I have heard about Human Trafficking this past week more than I ever have before. First, last weekend there was the capture of traffickers involving a trafficking ring in California, Nevada, and Texas. This exposure helped to save many girls' lives. Then later in the week, there was a Facebook post shared by a girl about a new tactic used by traffickers to obtain new victims. Never before have I seen Human Trafficking (HT) talked about this much in such a short amount of time, in what people would refer to as the "main stream" media. I am very glad that HT is being discussed more and having more light shed upon it, as it is the worst crime.
I, personally, have learned a lot about HT, and would like to share my knowledge with others to continue to bring it into the spotlight. In fall of 2016, I had an internship with the HT Taskforce of New Jersey. I worked under the Assistant Attorney General assigned to the taskforce, Tracy Thompson. There, I learned the very basics of HT to the nitty gritty laws that help protect its victims and prosecute its criminals. The most important basic to know is that HT has two sub groups. The first is sex trafficking, this is the version that people are mostly aware of because of movies, such as Taken, or different stories on the news. The second, is labor trafficking, which is less known, but just as brutal. While I interned there, I watched videos of both kinds and heard some stories. There is no way I can ever imagine surviving that, but people have, and that is incredible. However, these people should not have even gone through it in the first place. So many people suffer from HT, especially children, but it can still happen to anyone, which is why I want to share some of the tips I learned to help prevent HT, or save people who might be trafficked.
When going to through everyday life, it may be hard to identify a victim of HT, but it is possible. A few weeks ago, I shared an article on Facebook about a flight attendant that saved a girl's life because she noticed the signs, communicated non-verbally to the girl, called the cops, and broke a case on a whole sex trafficking ring. Noticing the details and taking action is all it will do to save one or maybe several people's lives from the worst violation of human rights that exists. The details can include what the person does for work. If this person works weird hours, can not break free from their work, or if they are not compensated well for their work, then there may be something unusual there. Next, are the mental and physical states of the person. Watch out for someone who is depressed, anxious or afraid, has many injuries or looks to have been abused, and/or looks to be deprived of food and water. A few other things that may be notable are if the person is confused, wants to be in control, or is confused about where they are. Some traffickers might even leave a mark or brand on their victims. The most important thing to do if you see these signs is to notify someone right away. In NJ, if you are concerned, but do want to call the police right away, we have a HT hotline that can be called. They can give you more information on how to proceed.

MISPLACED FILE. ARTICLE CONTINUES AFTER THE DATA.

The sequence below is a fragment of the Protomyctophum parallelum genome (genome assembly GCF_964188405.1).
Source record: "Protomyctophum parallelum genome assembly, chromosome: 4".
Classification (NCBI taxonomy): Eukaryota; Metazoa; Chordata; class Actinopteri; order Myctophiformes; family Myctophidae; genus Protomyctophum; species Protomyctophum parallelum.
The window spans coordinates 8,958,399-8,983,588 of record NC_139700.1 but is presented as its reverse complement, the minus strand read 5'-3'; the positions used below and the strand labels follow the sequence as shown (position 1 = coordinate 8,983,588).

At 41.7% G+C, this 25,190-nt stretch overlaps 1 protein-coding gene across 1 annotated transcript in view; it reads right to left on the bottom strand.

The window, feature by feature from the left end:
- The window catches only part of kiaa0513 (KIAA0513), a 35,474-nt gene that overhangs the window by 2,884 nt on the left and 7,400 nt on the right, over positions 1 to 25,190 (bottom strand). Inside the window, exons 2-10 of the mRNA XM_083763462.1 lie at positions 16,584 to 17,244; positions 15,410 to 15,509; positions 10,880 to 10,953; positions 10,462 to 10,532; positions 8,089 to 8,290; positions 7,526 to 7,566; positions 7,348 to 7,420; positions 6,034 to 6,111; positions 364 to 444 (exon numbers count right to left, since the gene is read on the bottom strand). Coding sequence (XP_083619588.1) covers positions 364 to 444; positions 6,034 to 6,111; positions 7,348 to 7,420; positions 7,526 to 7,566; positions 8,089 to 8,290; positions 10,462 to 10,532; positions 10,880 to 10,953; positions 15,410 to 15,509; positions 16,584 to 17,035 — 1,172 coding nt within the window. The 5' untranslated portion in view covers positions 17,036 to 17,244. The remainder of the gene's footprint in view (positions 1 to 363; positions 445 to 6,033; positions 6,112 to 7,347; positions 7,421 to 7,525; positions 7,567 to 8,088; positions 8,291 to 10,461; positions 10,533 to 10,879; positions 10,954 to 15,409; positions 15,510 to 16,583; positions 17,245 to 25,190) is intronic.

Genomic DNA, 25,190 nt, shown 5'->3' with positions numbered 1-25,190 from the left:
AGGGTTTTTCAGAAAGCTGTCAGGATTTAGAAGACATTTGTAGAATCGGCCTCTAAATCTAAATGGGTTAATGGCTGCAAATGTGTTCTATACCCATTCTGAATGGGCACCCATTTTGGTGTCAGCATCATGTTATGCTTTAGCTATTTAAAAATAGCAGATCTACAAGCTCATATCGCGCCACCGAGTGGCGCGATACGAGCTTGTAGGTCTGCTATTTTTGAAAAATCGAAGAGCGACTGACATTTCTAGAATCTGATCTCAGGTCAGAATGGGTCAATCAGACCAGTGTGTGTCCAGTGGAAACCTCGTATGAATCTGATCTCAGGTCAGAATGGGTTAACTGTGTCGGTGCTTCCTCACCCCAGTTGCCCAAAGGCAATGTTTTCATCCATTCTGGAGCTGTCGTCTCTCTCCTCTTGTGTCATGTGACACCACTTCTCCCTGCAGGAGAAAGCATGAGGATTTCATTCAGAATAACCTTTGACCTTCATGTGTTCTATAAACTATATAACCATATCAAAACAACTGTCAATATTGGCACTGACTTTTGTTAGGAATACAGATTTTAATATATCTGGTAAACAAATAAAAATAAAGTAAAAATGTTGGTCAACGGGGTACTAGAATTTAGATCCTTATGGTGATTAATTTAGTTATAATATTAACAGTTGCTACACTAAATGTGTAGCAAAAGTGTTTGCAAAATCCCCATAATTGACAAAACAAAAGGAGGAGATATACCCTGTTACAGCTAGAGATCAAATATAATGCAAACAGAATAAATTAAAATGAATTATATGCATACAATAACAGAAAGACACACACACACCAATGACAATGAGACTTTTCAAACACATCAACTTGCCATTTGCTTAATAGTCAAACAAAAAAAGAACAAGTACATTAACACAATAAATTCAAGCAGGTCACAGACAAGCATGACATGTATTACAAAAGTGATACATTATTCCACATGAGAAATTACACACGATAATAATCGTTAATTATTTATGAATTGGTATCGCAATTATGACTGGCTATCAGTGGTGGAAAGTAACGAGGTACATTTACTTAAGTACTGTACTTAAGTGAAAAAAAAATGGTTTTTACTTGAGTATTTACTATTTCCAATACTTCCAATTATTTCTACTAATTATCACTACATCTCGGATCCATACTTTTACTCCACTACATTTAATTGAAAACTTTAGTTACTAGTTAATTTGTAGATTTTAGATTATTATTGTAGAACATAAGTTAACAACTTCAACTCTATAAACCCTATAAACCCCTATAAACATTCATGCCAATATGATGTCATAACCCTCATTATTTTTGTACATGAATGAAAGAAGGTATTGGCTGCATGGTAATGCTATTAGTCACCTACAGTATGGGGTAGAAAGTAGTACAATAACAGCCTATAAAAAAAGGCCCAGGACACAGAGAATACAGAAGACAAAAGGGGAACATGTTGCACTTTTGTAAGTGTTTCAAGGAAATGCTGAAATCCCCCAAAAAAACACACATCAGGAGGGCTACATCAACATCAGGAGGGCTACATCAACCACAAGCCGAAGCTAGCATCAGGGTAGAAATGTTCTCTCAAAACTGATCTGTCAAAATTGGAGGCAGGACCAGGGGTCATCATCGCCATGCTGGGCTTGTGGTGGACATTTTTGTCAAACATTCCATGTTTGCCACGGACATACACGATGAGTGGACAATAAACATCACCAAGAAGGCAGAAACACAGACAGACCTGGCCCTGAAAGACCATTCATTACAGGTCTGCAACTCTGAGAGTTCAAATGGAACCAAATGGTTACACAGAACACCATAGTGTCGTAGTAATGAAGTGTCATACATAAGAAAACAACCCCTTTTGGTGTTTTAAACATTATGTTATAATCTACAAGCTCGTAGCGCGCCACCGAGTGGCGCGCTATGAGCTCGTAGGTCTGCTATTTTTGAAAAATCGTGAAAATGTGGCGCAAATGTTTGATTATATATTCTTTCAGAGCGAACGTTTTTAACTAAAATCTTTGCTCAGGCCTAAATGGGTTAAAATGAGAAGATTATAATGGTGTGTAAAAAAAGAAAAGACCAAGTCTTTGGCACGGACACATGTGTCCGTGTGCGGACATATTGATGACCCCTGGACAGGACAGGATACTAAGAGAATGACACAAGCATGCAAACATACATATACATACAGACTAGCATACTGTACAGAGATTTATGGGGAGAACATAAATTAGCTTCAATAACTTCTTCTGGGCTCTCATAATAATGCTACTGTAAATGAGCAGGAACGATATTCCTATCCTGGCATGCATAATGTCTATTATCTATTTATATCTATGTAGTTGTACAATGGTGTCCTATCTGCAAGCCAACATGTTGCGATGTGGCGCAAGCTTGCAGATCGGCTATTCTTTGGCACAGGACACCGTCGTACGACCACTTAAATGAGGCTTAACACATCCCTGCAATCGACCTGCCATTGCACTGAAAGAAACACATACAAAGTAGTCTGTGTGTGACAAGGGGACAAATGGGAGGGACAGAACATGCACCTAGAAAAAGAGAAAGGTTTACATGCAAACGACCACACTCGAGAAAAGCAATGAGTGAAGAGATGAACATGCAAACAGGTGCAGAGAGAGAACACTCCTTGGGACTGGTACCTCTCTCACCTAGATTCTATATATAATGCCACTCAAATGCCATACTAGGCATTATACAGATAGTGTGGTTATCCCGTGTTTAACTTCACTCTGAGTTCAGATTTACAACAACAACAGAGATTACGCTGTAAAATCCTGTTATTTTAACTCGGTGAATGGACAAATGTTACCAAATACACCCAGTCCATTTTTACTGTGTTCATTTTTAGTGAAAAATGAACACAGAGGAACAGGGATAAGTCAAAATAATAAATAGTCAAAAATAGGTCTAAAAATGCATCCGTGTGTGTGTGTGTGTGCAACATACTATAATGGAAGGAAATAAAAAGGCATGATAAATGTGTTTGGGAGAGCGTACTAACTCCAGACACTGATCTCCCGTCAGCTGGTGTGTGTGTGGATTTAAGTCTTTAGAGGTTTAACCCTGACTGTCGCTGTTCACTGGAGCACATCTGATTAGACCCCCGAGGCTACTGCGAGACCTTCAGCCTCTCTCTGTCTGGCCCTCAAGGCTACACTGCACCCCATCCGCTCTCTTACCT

I really hope that this has reached people and that you have learned how to take action. Many people asked me while I was interning why there are not more cases involving HT or how it occurs on such a grand scale in the world. The answer to that is simple. There is only very little that the police can do in situations where the crime is hidden as much as HT is. That means that rarely are there cases where the traffickers are caught, prosecuted, and sent to prison. It does happen and more so in recent years, but not as much as one would like. When I worked with Ms. Thompson, one of the major components was the exposure aspect. By spreading the word and educating people, that is how we can stop Human Trafficking. It is the job of every single person on this planet to help save these innocent people. The more educated we are about how to stop traffickers and spot victims, the more we will be able to save survivors.